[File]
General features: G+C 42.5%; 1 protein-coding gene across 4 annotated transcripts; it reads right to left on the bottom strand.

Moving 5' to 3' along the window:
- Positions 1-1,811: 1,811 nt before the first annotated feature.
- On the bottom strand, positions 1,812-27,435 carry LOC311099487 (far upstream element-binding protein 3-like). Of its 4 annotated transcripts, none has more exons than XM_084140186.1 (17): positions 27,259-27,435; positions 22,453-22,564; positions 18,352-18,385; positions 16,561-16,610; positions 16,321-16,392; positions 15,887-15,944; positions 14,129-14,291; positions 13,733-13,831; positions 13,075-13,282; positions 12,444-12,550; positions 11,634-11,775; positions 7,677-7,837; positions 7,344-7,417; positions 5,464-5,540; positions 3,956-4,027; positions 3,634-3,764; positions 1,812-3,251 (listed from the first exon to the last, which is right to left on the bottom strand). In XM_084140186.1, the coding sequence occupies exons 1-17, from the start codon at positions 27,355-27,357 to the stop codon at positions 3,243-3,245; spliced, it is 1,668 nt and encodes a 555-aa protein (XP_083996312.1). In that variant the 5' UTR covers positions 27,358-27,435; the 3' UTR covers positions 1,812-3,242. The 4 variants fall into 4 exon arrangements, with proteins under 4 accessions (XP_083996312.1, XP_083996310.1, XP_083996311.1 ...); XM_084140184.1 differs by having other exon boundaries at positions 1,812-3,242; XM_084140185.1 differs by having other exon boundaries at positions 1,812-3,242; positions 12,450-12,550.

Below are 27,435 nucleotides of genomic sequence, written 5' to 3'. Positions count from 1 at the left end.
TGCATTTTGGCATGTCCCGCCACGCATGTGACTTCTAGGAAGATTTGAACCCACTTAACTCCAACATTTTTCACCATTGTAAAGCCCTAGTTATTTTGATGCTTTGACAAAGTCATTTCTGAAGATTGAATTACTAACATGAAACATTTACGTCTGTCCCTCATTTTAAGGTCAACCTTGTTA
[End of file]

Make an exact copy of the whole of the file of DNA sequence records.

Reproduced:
General features: G+C 42.5%; 1 protein-coding gene across 4 annotated transcripts; it reads right to left on the bottom strand.

Moving 5' to 3' along the window:
- Positions 1-1,811: 1,811 nt before the first annotated feature.
- On the bottom strand, positions 1,812-27,435 carry LOC311099487 (far upstream element-binding protein 3-like). Of its 4 annotated transcripts, none has more exons than XM_084140186.1 (17): positions 27,259-27,435; positions 22,453-22,564; positions 18,352-18,385; positions 16,561-16,610; positions 16,321-16,392; positions 15,887-15,944; positions 14,129-14,291; positions 13,733-13,831; positions 13,075-13,282; positions 12,444-12,550; positions 11,634-11,775; positions 7,677-7,837; positions 7,344-7,417; positions 5,464-5,540; positions 3,956-4,027; positions 3,634-3,764; positions 1,812-3,251 (listed from the first exon to the last, which is right to left on the bottom strand). In XM_084140186.1, the coding sequence occupies exons 1-17, from the start codon at positions 27,355-27,357 to the stop codon at positions 3,243-3,245; spliced, it is 1,668 nt and encodes a 555-aa protein (XP_083996312.1). In that variant the 5' UTR covers positions 27,358-27,435; the 3' UTR covers positions 1,812-3,242. The 4 variants fall into 4 exon arrangements, with proteins under 4 accessions (XP_083996312.1, XP_083996310.1, XP_083996311.1 ...); XM_084140184.1 differs by having other exon boundaries at positions 1,812-3,242; XM_084140185.1 differs by having other exon boundaries at positions 1,812-3,242; positions 12,450-12,550.

Below are 27,435 nucleotides of genomic sequence, written 5' to 3'. Positions count from 1 at the left end.
TGCATTTTGGCATGTCCCGCCACGCATGTGACTTCTAGGAAGATTTGAACCCACTTAACTCCAACATTTTTCACCATTGTAAAGCCCTAGTTATTTTGATGCTTTGACAAAGTCATTTCTGAAGATTGAATTACTAACATGAAACATTTACGTCTGTCCCTCATTTTAAGGTCAACCTTGTTA